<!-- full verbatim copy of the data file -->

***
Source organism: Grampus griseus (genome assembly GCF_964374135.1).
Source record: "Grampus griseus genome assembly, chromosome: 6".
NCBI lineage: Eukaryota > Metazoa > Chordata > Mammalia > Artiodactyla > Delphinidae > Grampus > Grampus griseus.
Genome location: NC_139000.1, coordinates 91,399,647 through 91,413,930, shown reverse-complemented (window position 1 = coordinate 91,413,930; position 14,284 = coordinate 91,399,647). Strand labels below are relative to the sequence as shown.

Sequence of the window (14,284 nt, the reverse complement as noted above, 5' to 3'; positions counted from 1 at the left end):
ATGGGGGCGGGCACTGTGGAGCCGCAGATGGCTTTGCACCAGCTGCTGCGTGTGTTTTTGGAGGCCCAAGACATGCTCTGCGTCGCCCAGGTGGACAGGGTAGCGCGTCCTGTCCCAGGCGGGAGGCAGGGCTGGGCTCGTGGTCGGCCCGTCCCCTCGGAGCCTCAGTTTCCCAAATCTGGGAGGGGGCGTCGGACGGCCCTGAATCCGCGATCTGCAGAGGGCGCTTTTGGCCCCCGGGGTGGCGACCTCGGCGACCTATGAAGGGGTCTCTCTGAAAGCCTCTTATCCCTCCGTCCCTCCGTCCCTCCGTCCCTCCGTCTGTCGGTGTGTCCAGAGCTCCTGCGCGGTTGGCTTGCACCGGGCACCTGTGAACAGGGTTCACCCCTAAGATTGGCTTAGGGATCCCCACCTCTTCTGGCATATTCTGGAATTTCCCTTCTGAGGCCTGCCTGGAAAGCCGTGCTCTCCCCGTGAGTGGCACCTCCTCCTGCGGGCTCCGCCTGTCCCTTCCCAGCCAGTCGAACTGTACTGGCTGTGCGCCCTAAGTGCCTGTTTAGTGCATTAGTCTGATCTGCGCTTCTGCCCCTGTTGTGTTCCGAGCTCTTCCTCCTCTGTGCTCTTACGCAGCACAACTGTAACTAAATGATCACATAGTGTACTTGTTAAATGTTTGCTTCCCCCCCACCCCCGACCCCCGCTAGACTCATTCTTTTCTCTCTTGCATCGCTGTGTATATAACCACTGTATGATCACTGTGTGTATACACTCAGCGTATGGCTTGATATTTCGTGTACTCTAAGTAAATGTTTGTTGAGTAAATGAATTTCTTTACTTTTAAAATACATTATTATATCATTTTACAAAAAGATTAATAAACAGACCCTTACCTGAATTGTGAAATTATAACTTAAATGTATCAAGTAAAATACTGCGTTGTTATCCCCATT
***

Source organism: Grampus griseus (genome assembly GCF_964374135.1).
Source record: "Grampus griseus genome assembly, chromosome: 6".
NCBI lineage: Eukaryota > Metazoa > Chordata > Mammalia > Artiodactyla > Delphinidae > Grampus > Grampus griseus.
Genome location: NC_139000.1, coordinates 91,399,647 through 91,413,930, shown reverse-complemented (window position 1 = coordinate 91,413,930; position 14,284 = coordinate 91,399,647). Strand labels below are relative to the sequence as shown.

Sequence of the window (14,284 nt, the reverse complement as noted above, 5' to 3'; positions counted from 1 at the left end):
ATGGGGGCGGGCACTGTGGAGCCGCAGATGGCTTTGCACCAGCTGCTGCGTGTGTTTTTGGAGGCCCAAGACATGCTCTGCGTCGCCCAGGTGGACAGGGTAGCGCGTCCTGTCCCAGGCGGGAGGCAGGGCTGGGCTCGTGGTCGGCCCGTCCCCTCGGAGCCTCAGTTTCCCAAATCTGGGAGGGGGCGTCGGACGGCCCTGAATCCGCGATCTGCAGAGGGCGCTTTTGGCCCCCGGGGTGGCGACCTCGGCGACCTATGAAGGGGTCTCTCTGAAAGCCTCTTATCCCTCCGTCCCTCCGTCCCTCCGTCCCTCCGTCTGTCGGTGTGTCCAGAGCTCCTGCGCGGTTGGCTTGCACCGGGCACCTGTGAACAGGGTTCACCCCTAAGATTGGCTTAGGGATCCCCACCTCTTCTGGCATATTCTGGAATTTCCCTTCTGAGGCCTGCCTGGAAAGCCGTGCTCTCCCCGTGAGTGGCACCTCCTCCTGCGGGCTCCGCCTGTCCCTTCCCAGCCAGTCGAACTGTACTGGCTGTGCGCCCTAAGTGCCTGTTTAGTGCATTAGTCTGATCTGCGCTTCTGCCCCTGTTGTGTTCCGAGCTCTTCCTCCTCTGTGCTCTTACGCAGCACAACTGTAACTAAATGATCACATAGTGTACTTGTTAAATGTTTGCTTCCCCCCCACCCCCGACCCCCGCTAGACTCATTCTTTTCTCTCTTGCATCGCTGTGTATATAACCACTGTATGATCACTGTGTGTATACACTCAGCGTATGGCTTGATATTTCGTGTACTCTAAGTAAATGTTTGTTGAGTAAATGAATTTCTTTACTTTTAAAATACATTATTATATCATTTTACAAAAAGATTAATAAACAGACCCTTACCTGAATTGTGAAATTATAACTTAAATGTATCAAGTAAAATACTGCGTTGTTATCCCCATT